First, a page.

ix) The non-believers are the enemies of our elderly people, women and children. They kill the Muslims with bombs either in Kashmir, Iraq, or Palestine. There is hardly a day when a Muslim escapes their cruelty.
x) They open several fronts (against Muslims) after entering a region. One of their fronts is education. They used it in the Egypt and Turkey; and they currently use it in Pakistan against the Muslims.
xi) Our enmity towards Hindus is not due to the Kashmir issue; our enmity towards America is not due to Iraq and Afghanistan; the enmity between us and the Jews is not due to the Palestine; the real cause is that they do not accept our system and Islam.
xii) Our enmity towards them (the non-believers) will continue even if they renounce all their crimes.
xiii) Enmity towards infidels is a must. It is part of our faith. Islam says the Muslims should stay away from the infidels and their countries.
xiv) The best way to get rid of them (infidels) is to continue jihad until the Allah’s faith (Islam) is completely enforced all over the world.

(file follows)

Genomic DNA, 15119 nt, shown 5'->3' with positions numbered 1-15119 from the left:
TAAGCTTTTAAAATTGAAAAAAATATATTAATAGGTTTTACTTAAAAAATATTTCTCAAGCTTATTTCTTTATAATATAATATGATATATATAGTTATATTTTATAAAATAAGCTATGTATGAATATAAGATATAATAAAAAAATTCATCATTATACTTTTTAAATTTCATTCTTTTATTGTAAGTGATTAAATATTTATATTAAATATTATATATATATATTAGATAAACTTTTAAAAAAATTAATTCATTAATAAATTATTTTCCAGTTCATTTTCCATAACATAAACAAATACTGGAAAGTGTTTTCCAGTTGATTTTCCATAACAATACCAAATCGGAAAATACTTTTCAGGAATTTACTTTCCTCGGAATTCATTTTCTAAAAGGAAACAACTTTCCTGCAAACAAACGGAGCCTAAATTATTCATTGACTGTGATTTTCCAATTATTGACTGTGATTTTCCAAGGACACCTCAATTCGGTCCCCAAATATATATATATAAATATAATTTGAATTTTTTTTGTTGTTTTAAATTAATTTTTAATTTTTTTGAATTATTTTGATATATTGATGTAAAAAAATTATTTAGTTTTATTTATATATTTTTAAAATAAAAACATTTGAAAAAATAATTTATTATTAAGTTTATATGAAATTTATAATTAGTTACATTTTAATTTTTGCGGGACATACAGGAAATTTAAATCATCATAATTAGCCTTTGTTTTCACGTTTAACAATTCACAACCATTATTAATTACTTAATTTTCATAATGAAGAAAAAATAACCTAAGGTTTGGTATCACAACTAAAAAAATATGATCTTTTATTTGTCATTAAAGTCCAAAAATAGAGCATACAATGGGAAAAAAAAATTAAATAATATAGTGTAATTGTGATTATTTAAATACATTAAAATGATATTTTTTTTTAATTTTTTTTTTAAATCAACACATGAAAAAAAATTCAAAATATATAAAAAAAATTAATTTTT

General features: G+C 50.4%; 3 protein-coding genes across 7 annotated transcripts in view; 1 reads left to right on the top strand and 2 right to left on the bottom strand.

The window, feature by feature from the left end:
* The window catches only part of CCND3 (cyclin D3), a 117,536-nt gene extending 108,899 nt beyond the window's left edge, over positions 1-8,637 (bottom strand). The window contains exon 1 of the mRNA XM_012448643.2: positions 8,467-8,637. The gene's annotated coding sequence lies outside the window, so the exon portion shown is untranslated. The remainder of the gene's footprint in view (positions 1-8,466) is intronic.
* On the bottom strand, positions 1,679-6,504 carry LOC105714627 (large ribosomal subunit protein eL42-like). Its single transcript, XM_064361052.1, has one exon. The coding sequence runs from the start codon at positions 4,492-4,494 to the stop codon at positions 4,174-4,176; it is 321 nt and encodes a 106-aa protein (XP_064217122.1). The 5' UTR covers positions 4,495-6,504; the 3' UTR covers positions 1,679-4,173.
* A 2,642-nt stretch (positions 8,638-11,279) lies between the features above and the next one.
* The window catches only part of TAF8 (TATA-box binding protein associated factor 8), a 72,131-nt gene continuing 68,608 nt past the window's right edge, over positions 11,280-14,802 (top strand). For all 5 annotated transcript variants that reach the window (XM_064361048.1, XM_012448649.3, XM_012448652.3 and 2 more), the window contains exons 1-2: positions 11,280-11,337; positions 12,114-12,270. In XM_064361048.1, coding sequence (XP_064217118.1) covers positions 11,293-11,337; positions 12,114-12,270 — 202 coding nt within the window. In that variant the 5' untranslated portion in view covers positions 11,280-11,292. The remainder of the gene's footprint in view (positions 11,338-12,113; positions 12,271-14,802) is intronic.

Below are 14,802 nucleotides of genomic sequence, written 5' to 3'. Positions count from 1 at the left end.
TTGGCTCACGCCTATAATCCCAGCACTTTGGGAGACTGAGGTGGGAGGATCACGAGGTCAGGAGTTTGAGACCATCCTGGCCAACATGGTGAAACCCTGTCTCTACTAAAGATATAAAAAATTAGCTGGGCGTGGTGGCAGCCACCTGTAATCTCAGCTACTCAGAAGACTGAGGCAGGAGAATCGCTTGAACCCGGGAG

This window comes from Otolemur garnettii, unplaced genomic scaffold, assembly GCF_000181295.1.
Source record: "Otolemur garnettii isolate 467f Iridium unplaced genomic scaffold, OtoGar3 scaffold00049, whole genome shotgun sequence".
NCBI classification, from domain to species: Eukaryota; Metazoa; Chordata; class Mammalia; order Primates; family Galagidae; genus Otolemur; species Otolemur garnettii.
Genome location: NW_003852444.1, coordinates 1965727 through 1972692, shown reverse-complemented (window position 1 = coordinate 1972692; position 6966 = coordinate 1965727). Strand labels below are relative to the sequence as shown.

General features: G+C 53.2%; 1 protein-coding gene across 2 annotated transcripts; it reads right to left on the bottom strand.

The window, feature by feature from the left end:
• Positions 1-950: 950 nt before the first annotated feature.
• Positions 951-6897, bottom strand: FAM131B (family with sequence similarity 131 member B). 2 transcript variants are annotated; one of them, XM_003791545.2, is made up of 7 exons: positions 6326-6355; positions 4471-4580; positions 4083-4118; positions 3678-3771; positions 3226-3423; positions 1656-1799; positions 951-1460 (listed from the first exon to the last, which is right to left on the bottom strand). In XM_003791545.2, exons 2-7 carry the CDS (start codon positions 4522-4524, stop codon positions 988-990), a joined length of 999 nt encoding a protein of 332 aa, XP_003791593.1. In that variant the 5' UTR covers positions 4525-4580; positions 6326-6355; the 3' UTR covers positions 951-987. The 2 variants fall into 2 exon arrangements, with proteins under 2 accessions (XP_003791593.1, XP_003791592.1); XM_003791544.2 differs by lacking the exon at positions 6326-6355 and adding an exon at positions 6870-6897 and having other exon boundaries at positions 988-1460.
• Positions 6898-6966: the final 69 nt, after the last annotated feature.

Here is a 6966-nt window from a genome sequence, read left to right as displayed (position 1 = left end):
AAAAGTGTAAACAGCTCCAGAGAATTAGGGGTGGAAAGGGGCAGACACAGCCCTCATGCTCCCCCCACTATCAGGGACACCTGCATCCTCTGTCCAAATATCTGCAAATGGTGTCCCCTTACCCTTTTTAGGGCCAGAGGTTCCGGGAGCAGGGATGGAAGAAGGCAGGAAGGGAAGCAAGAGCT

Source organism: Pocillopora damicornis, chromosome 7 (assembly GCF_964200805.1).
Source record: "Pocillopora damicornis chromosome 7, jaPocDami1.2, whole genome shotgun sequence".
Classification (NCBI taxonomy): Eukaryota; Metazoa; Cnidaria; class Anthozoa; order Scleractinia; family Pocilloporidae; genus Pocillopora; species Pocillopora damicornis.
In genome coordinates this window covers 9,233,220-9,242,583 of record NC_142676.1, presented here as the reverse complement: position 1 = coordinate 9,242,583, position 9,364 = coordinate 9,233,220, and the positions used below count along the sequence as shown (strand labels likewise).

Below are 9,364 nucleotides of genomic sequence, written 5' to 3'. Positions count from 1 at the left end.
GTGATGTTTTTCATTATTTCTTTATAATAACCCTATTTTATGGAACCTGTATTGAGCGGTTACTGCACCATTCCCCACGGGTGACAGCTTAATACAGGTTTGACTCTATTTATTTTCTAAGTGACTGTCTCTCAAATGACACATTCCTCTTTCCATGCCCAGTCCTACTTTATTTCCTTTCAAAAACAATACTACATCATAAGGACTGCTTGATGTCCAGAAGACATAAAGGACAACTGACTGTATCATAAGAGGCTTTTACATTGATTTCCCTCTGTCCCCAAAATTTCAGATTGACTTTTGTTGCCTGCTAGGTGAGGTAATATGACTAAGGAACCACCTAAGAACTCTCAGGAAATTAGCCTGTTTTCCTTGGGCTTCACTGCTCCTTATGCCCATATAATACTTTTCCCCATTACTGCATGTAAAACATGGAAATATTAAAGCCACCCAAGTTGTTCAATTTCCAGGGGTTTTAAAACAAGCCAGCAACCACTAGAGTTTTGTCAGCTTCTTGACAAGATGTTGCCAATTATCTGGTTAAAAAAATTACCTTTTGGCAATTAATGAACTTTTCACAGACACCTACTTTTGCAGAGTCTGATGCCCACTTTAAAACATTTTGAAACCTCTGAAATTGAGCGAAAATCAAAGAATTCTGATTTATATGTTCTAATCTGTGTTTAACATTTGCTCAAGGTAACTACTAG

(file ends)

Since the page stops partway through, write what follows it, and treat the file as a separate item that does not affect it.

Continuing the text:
See the full report: Al-Qaeda Releases ‘Standards Of Friendship And Enmity In Islam’

So.

They don’t hate us for our freedom.

They don’t hate us because we did something to them.

They hate us because we exist. Because we are infidels.

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About R.P. Nettelhorst

I'm married with three daughters. I live in southern California and I'm a deacon at Quartz Hill Community Church. I spent a couple of summers while I was in college working on a kibbutz in Israel. In 2004, I was a volunteer with the Ansari X-Prize at the winning launches of SpaceShipOne. Member of Society of Biblical Literature, American Academy of Religion, and The Authors Guild